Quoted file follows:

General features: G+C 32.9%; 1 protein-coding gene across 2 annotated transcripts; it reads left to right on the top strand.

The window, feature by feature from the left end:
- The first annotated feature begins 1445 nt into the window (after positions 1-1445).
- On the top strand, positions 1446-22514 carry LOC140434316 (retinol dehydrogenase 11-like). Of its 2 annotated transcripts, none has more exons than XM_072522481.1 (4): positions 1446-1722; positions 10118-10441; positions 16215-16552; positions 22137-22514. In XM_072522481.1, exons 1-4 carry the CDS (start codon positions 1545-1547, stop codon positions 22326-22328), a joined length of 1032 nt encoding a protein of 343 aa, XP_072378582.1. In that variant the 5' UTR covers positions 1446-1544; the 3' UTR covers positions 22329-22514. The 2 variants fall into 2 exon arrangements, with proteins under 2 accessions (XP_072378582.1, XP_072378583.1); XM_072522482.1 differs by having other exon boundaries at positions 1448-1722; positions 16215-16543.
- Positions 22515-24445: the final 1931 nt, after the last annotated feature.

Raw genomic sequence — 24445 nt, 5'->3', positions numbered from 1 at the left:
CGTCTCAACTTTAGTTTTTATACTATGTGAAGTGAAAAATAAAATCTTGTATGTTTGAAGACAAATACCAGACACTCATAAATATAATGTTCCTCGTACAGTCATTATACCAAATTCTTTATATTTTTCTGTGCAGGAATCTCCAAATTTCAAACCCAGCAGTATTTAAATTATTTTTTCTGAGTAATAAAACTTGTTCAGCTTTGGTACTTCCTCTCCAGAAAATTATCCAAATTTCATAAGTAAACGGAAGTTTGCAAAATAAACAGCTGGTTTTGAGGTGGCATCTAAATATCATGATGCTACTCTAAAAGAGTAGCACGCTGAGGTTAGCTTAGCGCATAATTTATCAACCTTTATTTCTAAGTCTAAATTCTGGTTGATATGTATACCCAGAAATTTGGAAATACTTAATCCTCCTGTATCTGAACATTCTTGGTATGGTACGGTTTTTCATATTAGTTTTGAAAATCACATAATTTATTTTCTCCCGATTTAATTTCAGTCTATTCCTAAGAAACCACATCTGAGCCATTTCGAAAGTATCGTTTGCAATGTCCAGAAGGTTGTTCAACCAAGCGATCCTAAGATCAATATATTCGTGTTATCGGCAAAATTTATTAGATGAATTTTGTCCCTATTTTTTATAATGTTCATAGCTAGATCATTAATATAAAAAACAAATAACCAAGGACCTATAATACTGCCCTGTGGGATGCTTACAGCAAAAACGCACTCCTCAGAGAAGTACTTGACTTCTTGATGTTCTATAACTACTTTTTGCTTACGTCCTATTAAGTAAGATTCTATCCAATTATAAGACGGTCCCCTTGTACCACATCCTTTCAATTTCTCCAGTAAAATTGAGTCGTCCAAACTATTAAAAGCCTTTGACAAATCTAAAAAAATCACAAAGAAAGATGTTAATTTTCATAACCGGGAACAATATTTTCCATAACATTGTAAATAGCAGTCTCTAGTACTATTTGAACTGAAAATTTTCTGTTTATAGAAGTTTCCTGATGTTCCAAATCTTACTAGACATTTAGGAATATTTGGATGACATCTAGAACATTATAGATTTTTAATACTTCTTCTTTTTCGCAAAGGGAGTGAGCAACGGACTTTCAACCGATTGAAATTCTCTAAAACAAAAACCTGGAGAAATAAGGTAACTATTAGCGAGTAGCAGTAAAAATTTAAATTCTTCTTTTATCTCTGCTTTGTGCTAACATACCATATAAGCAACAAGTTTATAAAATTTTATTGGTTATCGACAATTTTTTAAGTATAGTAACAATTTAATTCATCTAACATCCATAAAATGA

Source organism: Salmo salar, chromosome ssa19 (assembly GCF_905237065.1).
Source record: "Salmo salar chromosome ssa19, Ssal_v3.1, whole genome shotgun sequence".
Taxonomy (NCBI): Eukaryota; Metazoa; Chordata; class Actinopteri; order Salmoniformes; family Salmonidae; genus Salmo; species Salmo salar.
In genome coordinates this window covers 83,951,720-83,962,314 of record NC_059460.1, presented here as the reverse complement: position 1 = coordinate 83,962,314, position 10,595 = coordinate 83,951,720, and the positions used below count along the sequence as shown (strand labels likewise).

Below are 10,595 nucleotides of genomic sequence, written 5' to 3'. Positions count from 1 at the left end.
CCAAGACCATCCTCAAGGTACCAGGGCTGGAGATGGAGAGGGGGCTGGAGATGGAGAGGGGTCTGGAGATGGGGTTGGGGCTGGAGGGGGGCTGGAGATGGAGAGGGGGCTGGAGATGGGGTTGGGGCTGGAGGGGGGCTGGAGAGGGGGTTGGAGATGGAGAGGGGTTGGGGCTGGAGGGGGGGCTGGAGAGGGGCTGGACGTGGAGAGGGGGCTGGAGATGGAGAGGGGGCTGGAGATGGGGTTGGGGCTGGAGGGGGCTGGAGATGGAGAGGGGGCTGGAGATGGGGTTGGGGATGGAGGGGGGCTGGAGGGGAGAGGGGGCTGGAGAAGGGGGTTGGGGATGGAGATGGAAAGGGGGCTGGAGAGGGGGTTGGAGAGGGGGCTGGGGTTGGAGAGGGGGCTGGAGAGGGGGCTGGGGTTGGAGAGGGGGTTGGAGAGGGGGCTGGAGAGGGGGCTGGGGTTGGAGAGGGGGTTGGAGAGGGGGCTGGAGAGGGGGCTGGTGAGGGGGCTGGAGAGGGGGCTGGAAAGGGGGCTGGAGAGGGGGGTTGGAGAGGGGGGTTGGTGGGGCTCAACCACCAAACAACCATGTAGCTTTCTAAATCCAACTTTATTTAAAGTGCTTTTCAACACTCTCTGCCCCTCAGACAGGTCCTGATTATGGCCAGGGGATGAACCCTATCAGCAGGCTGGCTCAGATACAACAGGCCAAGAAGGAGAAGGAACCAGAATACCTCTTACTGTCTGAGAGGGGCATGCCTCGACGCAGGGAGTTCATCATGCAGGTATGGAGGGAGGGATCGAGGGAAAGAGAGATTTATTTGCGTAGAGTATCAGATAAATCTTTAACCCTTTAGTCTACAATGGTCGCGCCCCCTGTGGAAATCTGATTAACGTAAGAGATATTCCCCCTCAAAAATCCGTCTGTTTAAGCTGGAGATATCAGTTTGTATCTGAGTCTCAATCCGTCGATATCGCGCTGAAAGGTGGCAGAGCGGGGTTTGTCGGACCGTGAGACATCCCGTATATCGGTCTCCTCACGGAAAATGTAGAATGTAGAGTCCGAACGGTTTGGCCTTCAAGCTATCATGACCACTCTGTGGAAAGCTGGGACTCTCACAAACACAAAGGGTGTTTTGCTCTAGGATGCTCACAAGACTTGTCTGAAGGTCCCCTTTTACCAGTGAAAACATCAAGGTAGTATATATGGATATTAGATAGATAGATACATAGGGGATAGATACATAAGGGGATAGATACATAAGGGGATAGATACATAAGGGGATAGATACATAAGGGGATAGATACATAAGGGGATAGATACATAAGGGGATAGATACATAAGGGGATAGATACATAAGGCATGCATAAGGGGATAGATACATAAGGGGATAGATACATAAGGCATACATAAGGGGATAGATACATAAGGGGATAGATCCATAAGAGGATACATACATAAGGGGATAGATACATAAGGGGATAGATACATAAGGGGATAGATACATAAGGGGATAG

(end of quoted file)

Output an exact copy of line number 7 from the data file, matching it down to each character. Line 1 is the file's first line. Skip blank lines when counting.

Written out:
CGTCTCAACTTTAGTTTTTATACTATGTGAAGTGAAAAATAAAATCTTGTATGTTTGAAGACAAATACCAGACACTCATAAATATAATGTTCCTCGTACAGTCATTATACCAAATTCTTTATATTTTTCTGTGCAGGAATCTCCAAATTTCAAACCCAGCAGTATTTAAATTATTTTTTCTGAGTAATAAAACTTGTTCAGCTTTGGTACTTCCTCTCCAGAAAATTATCCAAATTTCATAAGTAAACGGAAGTTTGCAAAATAAACAGCTGGTTTTGAGGTGGCATCTAAATATCATGATGCTACTCTAAAAGAGTAGCACGCTGAGGTTAGCTTAGCGCATAATTTATCAACCTTTATTTCTAAGTCTAAATTCTGGTTGATATGTATACCCAGAAATTTGGAAATACTTAATCCTCCTGTATCTGAACATTCTTGGTATGGTACGGTTTTTCATATTAGTTTTGAAAATCACATAATTTATTTTCTCCCGATTTAATTTCAGTCTATTCCTAAGAAACCACATCTGAGCCATTTCGAAAGTATCGTTTGCAATGTCCAGAAGGTTGTTCAACCAAGCGATCCTAAGATCAATATATTCGTGTTATCGGCAAAATTTATTAGATGAATTTTGTCCCTATTTTTTATAATGTTCATAGCTAGATCATTAATATAAAAAACAAATAACCAAGGACCTATAATACTGCCCTGTGGGATGCTTACAGCAAAAACGCACTCCTCAGAGAAGTACTTGACTTCTTGATGTTCTATAACTACTTTTTGCTTACGTCCTATTAAGTAAGATTCTATCCAATTATAAGACGGTCCCCTTGTACCACATCCTTTCAATTTCTCCAGTAAAATTGAGTCGTCCAAACTATTAAAAGCCTTTGACAAATCTAAAAAAATCACAAAGAAAGATGTTAATTTTCATAACCGGGAACAATATTTTCCATAACATTGTAAATAGCAGTCTCTAGTACTATTTGAACTGAAAATTTTCTGTTTATAGAAGTTTCCTGATGTTCCAAATCTTACTAGACATTTAGGAATATTTGGATGACATCTAGAACATTATAGATTTTTAATACTTCTTCTTTTTCGCAAAGGGAGTGAGCAACGGACTTTCAACCGATTGAAATTCTCTAAAACAAAAACCTGGAGAAATAAGGTAACTATTAGCGAGTAGCAGTAAAAATTTAAATTCTTCTTTTATCTCTGCTTTGTGCTAACATACCATATAAGCAACAAGTTTATAAAATTTTATTGGTTATCGACAATTTTTTAAGTATAGTAACAATTTAATTCATCTAACATCCATAAAATGA